By Diana Cohn
by Youme Landowne
Every year, Kinga and his classmates wait for the black-necked cranes to return to the kingdom of Bhutan. The birds fly south over the highest mountains in the world to winter in the valley where Kinga lives, deep in the Himalayas. The cranes have been visiting the valley since ancient times, but every year, fewer cranes return. Kinga is concerned. "What can I do?" he wonders. He and his classmates approach the monks for permission to create and perform a dance to honor the cranes and to remind the Bhutanese people of their duty to care for them. The monks caution them to first watch the cranes to see how they move and learn from them. The children watch and practice. And practice some more until the big day when they perform before the king of Bhutan.
About the Creators
Diana Cohn has worked on environmental, economic, and global justice issues as a teacher, a media activist, and an advisor, program officer, and executive director in philanthropic institutions. She is the award-winning author of seven children's books, including ¡Si Se Puede! / Yes We Can! Janitor Strike in L.A., The Bee Tree, and Crane Boy, all published by Cinco Puntos Press/Lee & Low. She lives with her husband on a houseboat in northern California.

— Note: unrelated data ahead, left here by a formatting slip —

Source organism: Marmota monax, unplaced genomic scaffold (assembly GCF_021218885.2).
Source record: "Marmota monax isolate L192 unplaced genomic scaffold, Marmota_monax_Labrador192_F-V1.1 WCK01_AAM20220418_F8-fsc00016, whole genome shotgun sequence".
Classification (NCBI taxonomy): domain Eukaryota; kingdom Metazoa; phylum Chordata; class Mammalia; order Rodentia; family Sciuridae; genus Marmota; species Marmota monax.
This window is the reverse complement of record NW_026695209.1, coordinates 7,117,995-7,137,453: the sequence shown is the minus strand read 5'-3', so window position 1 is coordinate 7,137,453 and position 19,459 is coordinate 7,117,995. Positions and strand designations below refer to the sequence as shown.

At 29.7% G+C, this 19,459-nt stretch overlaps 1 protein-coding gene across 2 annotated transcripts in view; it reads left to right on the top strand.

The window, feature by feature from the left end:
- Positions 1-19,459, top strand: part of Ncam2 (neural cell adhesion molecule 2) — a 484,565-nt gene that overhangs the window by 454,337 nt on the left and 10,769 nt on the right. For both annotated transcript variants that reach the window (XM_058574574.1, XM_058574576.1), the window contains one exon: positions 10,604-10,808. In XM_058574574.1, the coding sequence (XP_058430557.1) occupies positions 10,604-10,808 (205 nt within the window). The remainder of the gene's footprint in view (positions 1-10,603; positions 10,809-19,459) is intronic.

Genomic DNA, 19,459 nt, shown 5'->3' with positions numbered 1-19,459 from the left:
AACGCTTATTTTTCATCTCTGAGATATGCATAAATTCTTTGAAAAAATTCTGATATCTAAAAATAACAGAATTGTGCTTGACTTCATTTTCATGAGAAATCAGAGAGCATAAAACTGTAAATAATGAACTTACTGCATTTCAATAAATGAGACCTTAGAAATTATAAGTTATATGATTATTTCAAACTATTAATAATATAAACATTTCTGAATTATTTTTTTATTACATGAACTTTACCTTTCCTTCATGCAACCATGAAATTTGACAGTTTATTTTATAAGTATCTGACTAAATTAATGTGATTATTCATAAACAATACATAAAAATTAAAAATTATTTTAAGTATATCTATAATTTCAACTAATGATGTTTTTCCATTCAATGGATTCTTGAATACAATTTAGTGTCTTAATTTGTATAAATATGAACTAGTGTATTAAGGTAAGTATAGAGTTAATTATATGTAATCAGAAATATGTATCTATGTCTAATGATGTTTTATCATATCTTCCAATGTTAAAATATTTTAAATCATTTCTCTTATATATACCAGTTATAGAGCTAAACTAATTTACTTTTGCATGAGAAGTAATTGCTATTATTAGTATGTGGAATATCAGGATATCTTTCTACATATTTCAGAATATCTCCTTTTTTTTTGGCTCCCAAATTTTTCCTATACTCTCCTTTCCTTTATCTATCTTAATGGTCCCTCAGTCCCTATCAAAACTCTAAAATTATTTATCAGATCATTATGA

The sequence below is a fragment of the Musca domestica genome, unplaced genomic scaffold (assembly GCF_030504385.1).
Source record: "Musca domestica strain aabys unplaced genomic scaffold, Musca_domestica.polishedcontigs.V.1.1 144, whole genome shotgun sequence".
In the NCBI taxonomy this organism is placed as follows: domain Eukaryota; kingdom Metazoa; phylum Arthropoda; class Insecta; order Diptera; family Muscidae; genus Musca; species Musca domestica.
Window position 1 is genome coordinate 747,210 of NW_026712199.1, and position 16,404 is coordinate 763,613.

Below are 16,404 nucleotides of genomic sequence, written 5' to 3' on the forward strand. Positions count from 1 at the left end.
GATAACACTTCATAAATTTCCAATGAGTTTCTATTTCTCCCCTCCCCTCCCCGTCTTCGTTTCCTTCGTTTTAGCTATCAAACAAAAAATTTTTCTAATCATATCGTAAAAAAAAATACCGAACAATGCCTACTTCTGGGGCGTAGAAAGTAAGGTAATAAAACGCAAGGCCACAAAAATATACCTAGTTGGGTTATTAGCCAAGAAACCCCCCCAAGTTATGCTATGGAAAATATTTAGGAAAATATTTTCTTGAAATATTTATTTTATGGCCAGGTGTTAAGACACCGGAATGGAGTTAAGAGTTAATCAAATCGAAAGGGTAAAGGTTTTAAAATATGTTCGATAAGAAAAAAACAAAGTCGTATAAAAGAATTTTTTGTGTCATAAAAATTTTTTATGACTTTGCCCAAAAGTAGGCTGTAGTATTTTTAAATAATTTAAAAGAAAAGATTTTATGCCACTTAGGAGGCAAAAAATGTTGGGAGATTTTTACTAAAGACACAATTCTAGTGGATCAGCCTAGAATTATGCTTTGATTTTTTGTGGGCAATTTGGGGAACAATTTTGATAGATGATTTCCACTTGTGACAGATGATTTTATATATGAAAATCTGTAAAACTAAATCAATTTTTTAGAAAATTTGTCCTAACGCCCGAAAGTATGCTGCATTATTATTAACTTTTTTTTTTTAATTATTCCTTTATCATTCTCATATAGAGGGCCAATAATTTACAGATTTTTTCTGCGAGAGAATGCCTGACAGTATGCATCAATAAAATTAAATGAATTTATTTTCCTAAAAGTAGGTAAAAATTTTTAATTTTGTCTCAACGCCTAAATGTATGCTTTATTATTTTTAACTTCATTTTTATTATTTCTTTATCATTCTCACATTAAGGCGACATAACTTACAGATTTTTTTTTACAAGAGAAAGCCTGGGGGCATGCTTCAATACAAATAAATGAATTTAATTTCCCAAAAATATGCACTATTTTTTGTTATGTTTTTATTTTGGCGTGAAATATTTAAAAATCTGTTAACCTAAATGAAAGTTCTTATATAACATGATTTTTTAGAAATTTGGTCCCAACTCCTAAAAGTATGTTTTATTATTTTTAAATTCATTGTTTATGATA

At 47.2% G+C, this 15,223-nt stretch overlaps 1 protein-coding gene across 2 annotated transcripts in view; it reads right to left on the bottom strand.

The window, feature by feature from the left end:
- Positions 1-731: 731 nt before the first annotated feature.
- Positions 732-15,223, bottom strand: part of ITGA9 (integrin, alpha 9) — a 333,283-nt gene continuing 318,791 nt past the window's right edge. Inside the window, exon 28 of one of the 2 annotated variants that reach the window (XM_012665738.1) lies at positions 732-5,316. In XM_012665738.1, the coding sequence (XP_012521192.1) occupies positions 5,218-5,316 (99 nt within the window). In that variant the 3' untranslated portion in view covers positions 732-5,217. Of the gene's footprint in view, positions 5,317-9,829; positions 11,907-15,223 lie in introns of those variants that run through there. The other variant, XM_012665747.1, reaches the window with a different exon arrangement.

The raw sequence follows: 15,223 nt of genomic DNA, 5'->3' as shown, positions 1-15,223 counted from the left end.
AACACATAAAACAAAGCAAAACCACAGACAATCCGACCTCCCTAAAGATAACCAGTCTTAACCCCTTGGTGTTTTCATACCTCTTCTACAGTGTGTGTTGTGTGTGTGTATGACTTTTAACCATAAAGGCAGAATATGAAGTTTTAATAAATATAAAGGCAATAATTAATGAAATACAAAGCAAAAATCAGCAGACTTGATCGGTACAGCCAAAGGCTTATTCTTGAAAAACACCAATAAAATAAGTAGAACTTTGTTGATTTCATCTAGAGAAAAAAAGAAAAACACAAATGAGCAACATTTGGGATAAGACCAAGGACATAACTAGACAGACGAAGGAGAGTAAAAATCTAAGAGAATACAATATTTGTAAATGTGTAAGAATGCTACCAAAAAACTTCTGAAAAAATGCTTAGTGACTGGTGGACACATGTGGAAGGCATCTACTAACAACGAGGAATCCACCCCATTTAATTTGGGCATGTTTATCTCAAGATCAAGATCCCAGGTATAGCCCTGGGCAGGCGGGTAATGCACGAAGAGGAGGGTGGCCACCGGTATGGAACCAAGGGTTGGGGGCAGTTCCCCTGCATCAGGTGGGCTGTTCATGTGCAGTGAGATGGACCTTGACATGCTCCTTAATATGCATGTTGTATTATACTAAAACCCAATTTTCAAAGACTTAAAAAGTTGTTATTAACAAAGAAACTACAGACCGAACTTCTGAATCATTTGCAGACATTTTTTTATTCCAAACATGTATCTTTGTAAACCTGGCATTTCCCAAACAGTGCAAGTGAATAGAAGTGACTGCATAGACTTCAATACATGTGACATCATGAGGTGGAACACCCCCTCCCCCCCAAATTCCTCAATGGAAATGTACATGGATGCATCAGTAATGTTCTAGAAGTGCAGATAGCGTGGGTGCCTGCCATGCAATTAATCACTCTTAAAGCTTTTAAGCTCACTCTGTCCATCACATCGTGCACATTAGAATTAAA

Youme (Landowne) Nguyen Ly grew up loving stories. She has lived and worked as a community artist in New York, New Haven, Miami, Woods Hole, San Francisco, Kenya, Japan, Lao P.D.R., Vietnam, St. John, U.S.V.I., Haiti, and Cuba. Youme's books include Selavi (That Is Life): A Haitian Story of Hope, Mali Under the Night Sky: A Lao Story of Home, and Pitch Black with Anthony Horton. She is drawn to stories of survival and champions for social justice. Youme lives in Western, Massachusetts, Pocumtuk land, with her partner and their two children.